What’s trending in the market:
Stock Market diving into correction territories: 2022 started in an opposing way to 2021. The stock market, particularly US major indices Led by the Nasdaq, have slumped since the first trading week and kept on diving and hitting new lows without reaching a bottom – so far-. Technology stocks took the heaviest hits since the start of the year, driven by speculations that the Nasdaq index valuations have been too high. Eventually, all other indices followed up, falling from the record highs achieved throughout 2021.
Furthermore, despite strong corporate earnings and record achieved numbers by some giants such as Apple and Microsoft, the ongoing bearish sentiment and selloff pressures have overshadowed such earnings, and markets kept on sliding towards correction territories.
Inflation! In our previous market recaps, we discussed the threat of inflation and what effects it might pose on the economy if it persists. However, according to the recent CPI figure, inflation increased 7.5% a year of year, which is the highest annual increase since the 1980s. This above-than-expected surge in inflation sent a shock across the stock market as investors started assessing the Fed’s next move and how sharply will it pull liquidity from financial markets.
Furthermore, questions arise on how much impact the Fed’s policy change can have on financial markets, taking into consideration that one aspect that’s fueling inflation is the fact that energy prices are skyrocketing and supply chain disruptions are the main factor of the surge in the general price level. Until these issues are addressed globally, inflationary pressures can still be troublesome to investors.
Geopolitical tensions: the recent upscaling between Russia and Ukraine has further added fuel to fire in financial markets globally. The rise up in tensions added to investors’ worries and when the war broke out, the stock market slumped. Now, investors are assessing and keeping all their focus on any news related to de-escalation alongside peace talks, as the attention of investors has shifted towards this topic while waiting for the Fed’s meeting.
Market performance and reactions:
Dow Jones Industrial Average
The Dow Jones started the year on a slight rise, reaching its highest ever level of 36,952 before it started to tumble as it followed all major indices in the broad sell-off in equity markets in January and February. However, it is worth noting that the Dow Jones index was the least affected by the fall, where it fell less in percentage terms than other indices.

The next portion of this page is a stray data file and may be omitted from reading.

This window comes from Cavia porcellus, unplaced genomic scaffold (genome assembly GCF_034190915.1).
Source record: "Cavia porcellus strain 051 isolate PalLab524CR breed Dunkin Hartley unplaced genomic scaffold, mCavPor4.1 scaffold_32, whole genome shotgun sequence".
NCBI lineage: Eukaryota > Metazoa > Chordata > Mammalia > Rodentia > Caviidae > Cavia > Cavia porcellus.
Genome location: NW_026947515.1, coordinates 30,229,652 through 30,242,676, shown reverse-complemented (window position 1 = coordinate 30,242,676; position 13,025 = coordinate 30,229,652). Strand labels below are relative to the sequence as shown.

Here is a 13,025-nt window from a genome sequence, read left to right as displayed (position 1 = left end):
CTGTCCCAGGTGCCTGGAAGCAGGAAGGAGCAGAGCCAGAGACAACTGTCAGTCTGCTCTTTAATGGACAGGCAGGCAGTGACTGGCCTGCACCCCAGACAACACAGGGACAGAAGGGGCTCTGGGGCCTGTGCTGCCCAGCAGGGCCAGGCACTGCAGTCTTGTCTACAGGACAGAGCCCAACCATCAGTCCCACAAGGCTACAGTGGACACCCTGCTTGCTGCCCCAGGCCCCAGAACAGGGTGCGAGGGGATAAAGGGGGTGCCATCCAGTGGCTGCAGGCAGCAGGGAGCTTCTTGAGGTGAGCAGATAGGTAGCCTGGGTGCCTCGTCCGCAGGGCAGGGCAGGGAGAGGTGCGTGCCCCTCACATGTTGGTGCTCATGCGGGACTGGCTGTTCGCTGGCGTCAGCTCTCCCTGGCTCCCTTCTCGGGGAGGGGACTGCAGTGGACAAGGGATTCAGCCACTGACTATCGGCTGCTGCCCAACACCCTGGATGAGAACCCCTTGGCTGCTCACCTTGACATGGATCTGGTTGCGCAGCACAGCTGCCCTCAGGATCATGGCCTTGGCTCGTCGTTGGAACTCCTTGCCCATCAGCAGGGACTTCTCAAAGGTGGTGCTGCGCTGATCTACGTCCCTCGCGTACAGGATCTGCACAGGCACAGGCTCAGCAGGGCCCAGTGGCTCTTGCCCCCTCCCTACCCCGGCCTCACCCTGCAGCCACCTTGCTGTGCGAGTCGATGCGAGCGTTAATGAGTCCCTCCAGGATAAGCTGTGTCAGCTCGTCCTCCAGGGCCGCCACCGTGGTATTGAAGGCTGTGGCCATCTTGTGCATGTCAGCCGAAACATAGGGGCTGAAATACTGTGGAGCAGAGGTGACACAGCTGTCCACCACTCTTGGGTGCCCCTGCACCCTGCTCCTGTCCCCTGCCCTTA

The Nasdaq composite suffered the most in 2022, where the index reached into bear market categories as it retraced more than 20% from its November highs. This was mainly due to technology stocks being targeted the most by the tough selloffs the markets have witnessed so far.
The S&P 500 index was mainly dragged down by the large falls in tech giants, but the index held some levels as it was supported by its other non-tech components. As a result, the index, just like the Dow Jones, just stepped into the correction category, falling around 11% from its record highs.
The VIX, also known as a gauge of fear among market participants, has been rising noticeably since the beginning of the year due to rising fears among investors and the uncertain outcomes of the evens surrounding the financial markets. The index reached a level of around 32, indicating extreme fear.
Yields on 10-year notes have risen sharply throughout January and February, shortly breaking the 2% barrier before falling back towards to levels around 1.8. the spike in yields was a major reason for the selloff the market saw in technology stocks.
Year to date recap:
Dow Jones Industrial Average
*As of February 28, 2022.
2022, from its start, have put investors on the line in their decision making and from the various surprises the first two months have brought not only to financial markets, but the whole world.
For US investors, the real question on the table now is what will be the outcome of the Fed’s meeting in the coming weeks and how much will the Fed rise interest rates by, as any unexpected decision can spread unwanted volatility across markets. Furthermore, investors will be looking to assess the potential for any recovery in major US indices despite the ongoing issues across different continents.
For Global investors, the war in Ukraine has all the attention now. Investors are now assessing the impact of the war on global supply chains, stability in the commodities market and energy prices. This all tends to affect the global economy as a whole which in turn could affect financial decision making and the financial results of international corporations, which eventually will all pour towards global financial markets.
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The content published above has been prepared by CFI for informational purposes only and should not be considered as investment advice. Any view expressed does not constitute a personal recommendation or solicitation to buy or sell. The information provided does not have regard to the specific investment objectives, financial situation, and needs of any specific person who may receive it, and is not held out as independent investment research and may have been acted upon by persons connected with CFI. Market data is derived from independent sources believed to be reliable, however, CFI makes no guarantee of its accuracy or completeness, and accepts no responsibility for any consequence of its use by recipients.